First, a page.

Cider Press Review, Volume 17, Issue 3 is now online. Enjoy new poems by M. Ross Henry, Carmen Germain, Catherine Moore, Erin Rodoni, Sarina Bosco, Diana Smith Bolton, SarahJordan Stout, Christina Seymour, Jan Bottiglieri, Sara Henning, Allison Joseph, Corrie Williams Kentner, Anthony Botti, Kathleen Brewin Lewis, Doug Ramspeck, Elise Gregory, Julia Bouwsma, Knud Sorensen (Translated by Michael Goldman), Jess Williard, Adam Penna, Jennifer Stewart Miller, Katie Manning, Eloisa Amezcua, Givhan Jennifer, Ann E. Michael, Simon Perchik, Sara Biggs Chaney, Jacqueline Balderrama, Alessandra Bava, Tina Richardson, and Alina Stefanescu. Reviews of Spencer Reece, Laura Madeline Wiseman, and Anne Marie Macari by David Seter, Corrinne Adams, and Cindy Snow.
It was a long time since my parents tucked
me in at night and kissed me. But it was a long
time too since I counted not sheep (what
did I know about sheep?) but carlights passing
over the ceiling, and until I was ten I slept alone.
Then my brother got afraid and my father knocked
the wall between us down. At night, even now,
a middle aged man, I hear the sound of that hammer
through sheetrock, the soft give of it, and the
discovery in my ten-year-old mind that what holds
us up surrenders to force. Not long after that
the wall went back up because I was a teenager
and needed to be alone. Lesson two: growing up
means being alone, and my brother found the change
more unbearable even than my mother, who cried
and punched her way into our lives, the way I’m sure
I saw a calf punch through his mother’s womb to
be birthed into water. That’s what you call a baby whale,
a calf, and they swim in pods. My brother and I
were calves and we swam all night in a dream
around the humongous bodies of our parents. When
we were old enough to separate, we did, and he moved
to Chicago and I as far east as this island goes, except
the lighthouse throws its beam out into the waves.
Look at the seals duck under the swell. And farther east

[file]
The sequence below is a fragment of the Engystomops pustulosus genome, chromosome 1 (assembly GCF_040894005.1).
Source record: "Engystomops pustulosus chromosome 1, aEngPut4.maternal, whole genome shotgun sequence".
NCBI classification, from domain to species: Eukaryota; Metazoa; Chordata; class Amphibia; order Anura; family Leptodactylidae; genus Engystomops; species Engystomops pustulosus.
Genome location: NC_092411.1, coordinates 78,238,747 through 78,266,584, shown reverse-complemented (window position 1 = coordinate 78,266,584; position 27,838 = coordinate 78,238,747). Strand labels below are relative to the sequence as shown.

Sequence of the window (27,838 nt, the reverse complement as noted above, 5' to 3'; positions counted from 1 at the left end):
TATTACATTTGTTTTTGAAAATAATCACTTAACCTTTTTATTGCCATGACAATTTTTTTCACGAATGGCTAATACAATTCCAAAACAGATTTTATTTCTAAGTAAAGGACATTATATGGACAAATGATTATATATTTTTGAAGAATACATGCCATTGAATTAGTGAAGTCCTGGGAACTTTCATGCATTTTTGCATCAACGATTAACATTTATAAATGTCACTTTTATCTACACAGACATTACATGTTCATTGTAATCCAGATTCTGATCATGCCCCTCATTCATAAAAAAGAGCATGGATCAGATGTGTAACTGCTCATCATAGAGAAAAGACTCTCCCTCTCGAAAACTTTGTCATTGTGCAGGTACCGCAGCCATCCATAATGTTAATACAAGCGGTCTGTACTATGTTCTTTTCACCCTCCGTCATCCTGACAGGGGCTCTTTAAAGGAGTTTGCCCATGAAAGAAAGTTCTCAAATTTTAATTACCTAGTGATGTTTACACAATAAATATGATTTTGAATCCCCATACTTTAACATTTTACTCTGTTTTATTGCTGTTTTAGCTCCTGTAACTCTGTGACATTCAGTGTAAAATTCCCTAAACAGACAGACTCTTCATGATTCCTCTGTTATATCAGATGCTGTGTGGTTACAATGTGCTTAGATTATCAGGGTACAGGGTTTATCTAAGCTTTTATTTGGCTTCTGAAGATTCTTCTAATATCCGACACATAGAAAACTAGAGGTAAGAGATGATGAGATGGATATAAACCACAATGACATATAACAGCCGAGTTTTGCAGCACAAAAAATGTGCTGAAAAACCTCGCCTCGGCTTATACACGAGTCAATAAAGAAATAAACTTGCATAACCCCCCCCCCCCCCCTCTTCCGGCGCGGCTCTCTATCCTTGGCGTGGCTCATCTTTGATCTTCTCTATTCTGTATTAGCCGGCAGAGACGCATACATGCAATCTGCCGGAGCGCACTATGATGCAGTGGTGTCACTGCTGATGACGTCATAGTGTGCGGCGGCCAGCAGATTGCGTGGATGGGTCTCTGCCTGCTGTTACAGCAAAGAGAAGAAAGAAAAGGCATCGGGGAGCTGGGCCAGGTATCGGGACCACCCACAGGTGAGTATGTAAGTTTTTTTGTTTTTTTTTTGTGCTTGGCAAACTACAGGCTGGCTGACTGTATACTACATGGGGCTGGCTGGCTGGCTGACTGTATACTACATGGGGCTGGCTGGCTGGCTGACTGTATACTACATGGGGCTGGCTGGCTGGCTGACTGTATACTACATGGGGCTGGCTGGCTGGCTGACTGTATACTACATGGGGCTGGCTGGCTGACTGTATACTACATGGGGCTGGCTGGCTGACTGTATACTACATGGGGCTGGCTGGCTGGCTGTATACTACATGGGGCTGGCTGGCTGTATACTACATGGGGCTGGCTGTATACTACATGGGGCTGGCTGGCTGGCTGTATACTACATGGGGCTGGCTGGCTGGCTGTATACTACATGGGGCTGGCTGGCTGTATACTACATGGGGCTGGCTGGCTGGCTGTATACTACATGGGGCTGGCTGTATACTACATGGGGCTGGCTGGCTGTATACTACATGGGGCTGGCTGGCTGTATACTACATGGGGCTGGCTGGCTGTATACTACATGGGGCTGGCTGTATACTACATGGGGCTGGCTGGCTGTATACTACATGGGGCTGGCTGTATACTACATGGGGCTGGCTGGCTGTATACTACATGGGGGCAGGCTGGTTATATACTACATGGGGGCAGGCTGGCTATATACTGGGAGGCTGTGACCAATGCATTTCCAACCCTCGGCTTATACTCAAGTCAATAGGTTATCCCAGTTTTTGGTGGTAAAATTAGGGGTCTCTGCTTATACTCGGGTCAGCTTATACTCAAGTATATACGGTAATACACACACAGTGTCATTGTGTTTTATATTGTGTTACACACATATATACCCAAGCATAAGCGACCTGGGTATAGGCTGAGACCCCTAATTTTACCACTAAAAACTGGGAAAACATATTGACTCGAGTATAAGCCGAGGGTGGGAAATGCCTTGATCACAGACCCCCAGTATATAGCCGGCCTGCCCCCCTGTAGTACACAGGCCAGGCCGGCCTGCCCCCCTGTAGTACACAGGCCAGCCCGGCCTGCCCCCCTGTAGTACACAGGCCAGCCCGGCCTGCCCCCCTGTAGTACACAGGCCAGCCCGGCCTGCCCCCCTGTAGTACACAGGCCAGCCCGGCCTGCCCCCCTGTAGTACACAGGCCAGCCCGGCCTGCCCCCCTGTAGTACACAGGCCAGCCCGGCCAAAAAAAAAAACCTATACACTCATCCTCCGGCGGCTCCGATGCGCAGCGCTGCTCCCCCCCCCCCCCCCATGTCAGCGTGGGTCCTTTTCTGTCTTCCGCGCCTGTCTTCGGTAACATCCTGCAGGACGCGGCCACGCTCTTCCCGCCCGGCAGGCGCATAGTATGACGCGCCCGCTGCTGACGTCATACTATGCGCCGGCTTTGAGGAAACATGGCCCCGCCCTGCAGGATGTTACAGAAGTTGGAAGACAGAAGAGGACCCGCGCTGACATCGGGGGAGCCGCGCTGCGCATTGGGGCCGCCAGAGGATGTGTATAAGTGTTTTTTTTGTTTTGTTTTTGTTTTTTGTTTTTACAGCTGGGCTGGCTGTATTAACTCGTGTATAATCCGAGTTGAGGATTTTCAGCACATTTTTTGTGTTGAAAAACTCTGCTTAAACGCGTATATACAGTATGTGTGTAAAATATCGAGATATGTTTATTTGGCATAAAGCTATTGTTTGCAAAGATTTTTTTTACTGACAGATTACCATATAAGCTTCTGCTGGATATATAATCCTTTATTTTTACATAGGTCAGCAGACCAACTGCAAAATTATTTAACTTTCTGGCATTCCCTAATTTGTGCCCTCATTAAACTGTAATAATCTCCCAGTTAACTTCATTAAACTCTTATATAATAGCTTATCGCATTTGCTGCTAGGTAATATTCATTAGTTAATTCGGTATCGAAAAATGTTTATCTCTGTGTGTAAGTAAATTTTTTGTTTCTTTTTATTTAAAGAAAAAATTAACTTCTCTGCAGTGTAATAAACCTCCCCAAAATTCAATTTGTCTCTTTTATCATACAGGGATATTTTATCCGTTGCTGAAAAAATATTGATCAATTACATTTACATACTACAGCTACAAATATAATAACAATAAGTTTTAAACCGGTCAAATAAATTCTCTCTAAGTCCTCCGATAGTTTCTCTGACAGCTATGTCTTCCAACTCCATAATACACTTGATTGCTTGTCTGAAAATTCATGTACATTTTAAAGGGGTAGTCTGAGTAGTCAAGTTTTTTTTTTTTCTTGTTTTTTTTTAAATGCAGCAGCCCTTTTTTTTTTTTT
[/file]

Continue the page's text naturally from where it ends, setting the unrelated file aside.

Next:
the lonely adult whale breaches, ecstatic, happy.
Published in Cider Press Review, Volume 17, Issue 3.
See all items about Adam Penna
When I went out into the shed to find the shears
my father had sent me to find, I also found the dark
of sheds, a more significant shear, and stepped into it
the way you might wade into a pool at night, not afraid
entirely but cautious unless you step on something sharp,
a roofing nail jarred from its box, the tine from a pitchfork
lying where it shouldn’t be, propped up by a rock.
The spades, the square-nosed shovel, the lawnmower blades,
and the moldy smell of cardboard rotting. I understood
one thing: to get out with my life I’d have to hold my breath.
It feels like drowning to be fetching from confusion
something sure, specific, sharp, inherited like fate,
passed down from father to son, in the genes, unavoidable.
I think of Emerson and his definition of temperament,
which means literally well-mixed like darkness and light,
when the door has been chocked open by a heel kicked back
and a bright trapezoid cuts the night into identifiable shapes.
They aren’t geometrical. They’re something greater, suggesting
with a gesture how close the stars are to us really
and how, like us, they are traveling as far away from birth
as possible. In the dreams I would dream later, older,
I brought those shears to him and smiled, but we all know
how unsatisfying the occasion is, which brings us from the dark
with only what we went searching there to find.
Published in Cider Press Review, Volume 14, Issue 2.